While we have witnessed unprecedented global collaborations and unparalleled progress in the face of a global pandemic, the past two years have also presented unique challenges to the medical research community. As one example, there has been a rapid proliferation of scientific and medical misinformation. Misinformation can bring serious harm to patients, communities, and populations. The medical research community must combat misinformation through increased public education and awareness. It is also important to explain that scientific evidence evolves over time as new data become available. Another challenge brought on by the pandemic is its multifaceted adverse impact on the cancer research and care workforce, especially on early-stage investigators, women, and underrepresented minorities. According to a recent AACR survey, nearly 100 percent of the respondents reported severe interruptions in their research and career advancements during the past two years.
With profound thanks to the entire cancer community, AACR has remained steadfast in its mission of preventing and curing all cancers through high-quality research, dissemination of scientific knowledge, public education, and science policy throughout the pandemic. Combating the pandemic head-on, AACR brought together some of the greatest scientific minds at the first-ever conference on COVID-19 and cancer in July 2020 and a follow-up conference in February 2021 to discuss the rapidly emerging data in basic, clinical, and epidemiologic research related to COVID-19 and cancer. Mobilizing our membership, AACR created a special COVID-19 and Cancer Task Force and hosted patient advocate forums to identify barriers and develop solutions to optimizing cancer care during the crisis. By pioneering scientific conferences, publishing groundbreaking science and policy articles many of which were inspired by the Task Force, and funding meritorious cancer research, AACR has proudly catalyzed the advancement of research on COVID-19 and cancer during these tumultuous times.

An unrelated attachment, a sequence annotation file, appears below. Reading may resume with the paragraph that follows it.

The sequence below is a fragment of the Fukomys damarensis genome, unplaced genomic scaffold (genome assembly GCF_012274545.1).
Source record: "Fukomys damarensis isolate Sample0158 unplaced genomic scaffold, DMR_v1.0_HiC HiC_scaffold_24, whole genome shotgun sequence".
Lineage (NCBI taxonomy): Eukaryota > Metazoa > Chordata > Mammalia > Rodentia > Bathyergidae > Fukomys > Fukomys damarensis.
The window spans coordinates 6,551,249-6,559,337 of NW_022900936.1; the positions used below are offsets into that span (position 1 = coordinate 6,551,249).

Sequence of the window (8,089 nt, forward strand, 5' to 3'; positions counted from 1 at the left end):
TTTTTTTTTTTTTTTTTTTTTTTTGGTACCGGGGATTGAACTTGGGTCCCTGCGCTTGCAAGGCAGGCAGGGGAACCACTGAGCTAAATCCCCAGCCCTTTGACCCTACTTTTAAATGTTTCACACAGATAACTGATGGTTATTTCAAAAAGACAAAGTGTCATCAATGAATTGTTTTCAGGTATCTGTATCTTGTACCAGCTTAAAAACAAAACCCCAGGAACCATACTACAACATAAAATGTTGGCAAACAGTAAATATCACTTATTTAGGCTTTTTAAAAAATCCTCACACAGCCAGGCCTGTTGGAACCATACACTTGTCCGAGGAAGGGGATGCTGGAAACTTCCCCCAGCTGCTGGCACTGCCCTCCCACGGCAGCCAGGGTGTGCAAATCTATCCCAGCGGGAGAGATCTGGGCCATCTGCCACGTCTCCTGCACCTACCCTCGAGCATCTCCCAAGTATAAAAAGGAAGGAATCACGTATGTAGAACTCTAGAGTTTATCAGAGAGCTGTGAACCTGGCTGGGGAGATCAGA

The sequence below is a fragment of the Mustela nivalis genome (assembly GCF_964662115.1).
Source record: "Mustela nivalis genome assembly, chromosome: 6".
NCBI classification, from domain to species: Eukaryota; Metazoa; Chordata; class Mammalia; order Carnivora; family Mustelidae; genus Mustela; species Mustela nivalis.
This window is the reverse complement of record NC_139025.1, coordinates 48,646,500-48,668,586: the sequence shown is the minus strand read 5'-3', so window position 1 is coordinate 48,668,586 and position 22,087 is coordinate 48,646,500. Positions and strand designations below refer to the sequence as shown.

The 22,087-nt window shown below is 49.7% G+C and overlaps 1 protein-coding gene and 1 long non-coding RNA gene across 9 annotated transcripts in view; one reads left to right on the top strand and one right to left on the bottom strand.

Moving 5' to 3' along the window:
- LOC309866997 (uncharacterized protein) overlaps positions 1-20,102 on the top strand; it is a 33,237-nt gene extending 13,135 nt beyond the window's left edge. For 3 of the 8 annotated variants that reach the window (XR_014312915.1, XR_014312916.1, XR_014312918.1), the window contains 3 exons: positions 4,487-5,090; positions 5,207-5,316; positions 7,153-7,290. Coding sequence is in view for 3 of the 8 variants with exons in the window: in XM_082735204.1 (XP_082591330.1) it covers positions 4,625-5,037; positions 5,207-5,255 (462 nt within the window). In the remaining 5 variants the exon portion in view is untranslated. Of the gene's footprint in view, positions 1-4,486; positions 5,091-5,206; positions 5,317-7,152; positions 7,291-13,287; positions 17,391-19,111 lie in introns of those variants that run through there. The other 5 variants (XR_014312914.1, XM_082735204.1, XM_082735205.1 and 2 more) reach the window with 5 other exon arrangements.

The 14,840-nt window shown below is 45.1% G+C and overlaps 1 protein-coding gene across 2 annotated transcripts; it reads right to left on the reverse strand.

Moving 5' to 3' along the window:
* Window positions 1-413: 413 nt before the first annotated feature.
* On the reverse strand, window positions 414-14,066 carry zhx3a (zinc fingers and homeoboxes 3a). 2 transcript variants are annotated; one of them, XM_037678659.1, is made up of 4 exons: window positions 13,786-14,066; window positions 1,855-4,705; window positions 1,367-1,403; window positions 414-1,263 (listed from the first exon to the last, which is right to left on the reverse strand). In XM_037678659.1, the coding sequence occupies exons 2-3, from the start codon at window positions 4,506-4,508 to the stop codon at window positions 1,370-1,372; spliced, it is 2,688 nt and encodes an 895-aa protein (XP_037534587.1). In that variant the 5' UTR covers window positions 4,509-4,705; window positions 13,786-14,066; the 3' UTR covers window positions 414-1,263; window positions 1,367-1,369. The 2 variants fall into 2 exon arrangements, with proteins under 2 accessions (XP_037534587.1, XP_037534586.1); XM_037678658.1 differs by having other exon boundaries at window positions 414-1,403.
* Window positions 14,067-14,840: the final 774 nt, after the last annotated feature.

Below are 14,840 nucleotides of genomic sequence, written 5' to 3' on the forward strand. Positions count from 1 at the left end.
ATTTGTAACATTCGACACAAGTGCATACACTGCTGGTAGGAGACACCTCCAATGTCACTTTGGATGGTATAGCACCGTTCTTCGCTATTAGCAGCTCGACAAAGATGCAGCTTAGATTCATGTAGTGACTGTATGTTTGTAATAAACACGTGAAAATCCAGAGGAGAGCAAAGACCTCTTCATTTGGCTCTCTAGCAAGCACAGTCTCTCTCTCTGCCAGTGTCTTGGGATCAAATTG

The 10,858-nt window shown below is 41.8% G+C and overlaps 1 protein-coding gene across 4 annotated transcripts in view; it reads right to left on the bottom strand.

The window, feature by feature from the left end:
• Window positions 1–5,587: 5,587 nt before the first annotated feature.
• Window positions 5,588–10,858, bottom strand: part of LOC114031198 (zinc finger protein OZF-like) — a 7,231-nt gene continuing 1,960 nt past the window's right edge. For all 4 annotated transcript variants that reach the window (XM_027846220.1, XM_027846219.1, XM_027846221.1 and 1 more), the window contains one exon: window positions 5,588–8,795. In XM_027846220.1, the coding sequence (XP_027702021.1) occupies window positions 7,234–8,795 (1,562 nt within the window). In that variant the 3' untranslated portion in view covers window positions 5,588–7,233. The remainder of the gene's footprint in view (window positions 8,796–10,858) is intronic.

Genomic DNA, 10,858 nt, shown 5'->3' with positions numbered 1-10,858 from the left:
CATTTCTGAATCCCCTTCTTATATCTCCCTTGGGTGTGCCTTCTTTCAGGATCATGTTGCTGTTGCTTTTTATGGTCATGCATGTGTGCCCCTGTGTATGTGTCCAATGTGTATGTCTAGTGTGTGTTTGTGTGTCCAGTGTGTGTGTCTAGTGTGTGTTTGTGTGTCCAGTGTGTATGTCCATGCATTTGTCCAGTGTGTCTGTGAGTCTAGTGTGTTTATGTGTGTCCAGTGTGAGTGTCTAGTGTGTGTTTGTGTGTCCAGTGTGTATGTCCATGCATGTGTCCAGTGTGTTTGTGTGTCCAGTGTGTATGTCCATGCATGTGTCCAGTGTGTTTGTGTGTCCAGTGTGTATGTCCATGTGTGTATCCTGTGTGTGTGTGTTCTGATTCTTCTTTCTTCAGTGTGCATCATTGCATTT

It is imperative that cancer researchers continue to contribute their unique expertise to combat the ongoing challenges of COVID-19. We must also keep in the forefront of our minds that there are many patients with cancer who are urgently awaiting more effective treatment options. Ensuring that medical research remains a priority for our nation’s policy makers is essential if we are to reestablish the momentum against cancer, revitalize the economy, and help the United States to maintain its position as the global leader in medical research. Therefore, the AACR urges Congress to continue to invest in medical research and the health care workforce, expand access to quality health care that includes telehealth, strengthen and modernize cancer clinical trials, and rebuild the U.S. public health infrastructure to better prepare us for any pandemics that may arise in the future. These actions will ensure that we continue on the path of accelerating lifesaving progress for patients with cancer around the world.
Antoni Ribas, MD, PhD, FAACR
AACR President, 2020-2021
Chair, AACR Report on the Impact of COVID-19 on Cancer Research and Patient Care Steering Committee
Chair, AACR Task force on COVID-19 and Cancer
Margaret Foti, PhD, MD (hc)
Chief Executive Officer
On behalf of the AACR Report on the Impact of COVID-19 on Cancer Research and Patient Care SteeringNext Section: Snapshot of the Impact of the Pandemic on Cancer Research and Care